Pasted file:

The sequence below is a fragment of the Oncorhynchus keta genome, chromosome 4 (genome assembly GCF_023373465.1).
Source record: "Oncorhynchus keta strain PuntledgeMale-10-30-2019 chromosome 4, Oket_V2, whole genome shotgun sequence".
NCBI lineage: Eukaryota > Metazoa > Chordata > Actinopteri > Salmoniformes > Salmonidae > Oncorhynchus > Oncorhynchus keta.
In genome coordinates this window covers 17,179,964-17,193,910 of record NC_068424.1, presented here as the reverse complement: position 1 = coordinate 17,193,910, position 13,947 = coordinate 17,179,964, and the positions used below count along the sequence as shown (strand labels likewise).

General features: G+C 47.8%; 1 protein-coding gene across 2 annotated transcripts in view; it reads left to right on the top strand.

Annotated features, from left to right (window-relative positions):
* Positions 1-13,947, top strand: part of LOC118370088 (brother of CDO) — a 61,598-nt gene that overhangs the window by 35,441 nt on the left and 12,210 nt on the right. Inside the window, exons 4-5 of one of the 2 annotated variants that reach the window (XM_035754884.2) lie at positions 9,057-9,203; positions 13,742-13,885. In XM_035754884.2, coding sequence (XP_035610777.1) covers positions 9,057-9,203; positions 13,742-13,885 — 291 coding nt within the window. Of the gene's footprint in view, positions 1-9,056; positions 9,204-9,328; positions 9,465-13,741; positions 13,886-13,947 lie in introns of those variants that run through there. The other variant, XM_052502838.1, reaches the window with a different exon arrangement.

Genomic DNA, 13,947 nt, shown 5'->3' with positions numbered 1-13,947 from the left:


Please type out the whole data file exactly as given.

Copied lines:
The sequence below is a fragment of the Oncorhynchus keta genome, chromosome 4 (genome assembly GCF_023373465.1).
Source record: "Oncorhynchus keta strain PuntledgeMale-10-30-2019 chromosome 4, Oket_V2, whole genome shotgun sequence".
NCBI lineage: Eukaryota > Metazoa > Chordata > Actinopteri > Salmoniformes > Salmonidae > Oncorhynchus > Oncorhynchus keta.
In genome coordinates this window covers 17,179,964-17,193,910 of record NC_068424.1, presented here as the reverse complement: position 1 = coordinate 17,193,910, position 13,947 = coordinate 17,179,964, and the positions used below count along the sequence as shown (strand labels likewise).

General features: G+C 47.8%; 1 protein-coding gene across 2 annotated transcripts in view; it reads left to right on the top strand.

Annotated features, from left to right (window-relative positions):
* Positions 1-13,947, top strand: part of LOC118370088 (brother of CDO) — a 61,598-nt gene that overhangs the window by 35,441 nt on the left and 12,210 nt on the right. Inside the window, exons 4-5 of one of the 2 annotated variants that reach the window (XM_035754884.2) lie at positions 9,057-9,203; positions 13,742-13,885. In XM_035754884.2, coding sequence (XP_035610777.1) covers positions 9,057-9,203; positions 13,742-13,885 — 291 coding nt within the window. Of the gene's footprint in view, positions 1-9,056; positions 9,204-9,328; positions 9,465-13,741; positions 13,886-13,947 lie in introns of those variants that run through there. The other variant, XM_052502838.1, reaches the window with a different exon arrangement.

Genomic DNA, 13,947 nt, shown 5'->3' with positions numbered 1-13,947 from the left: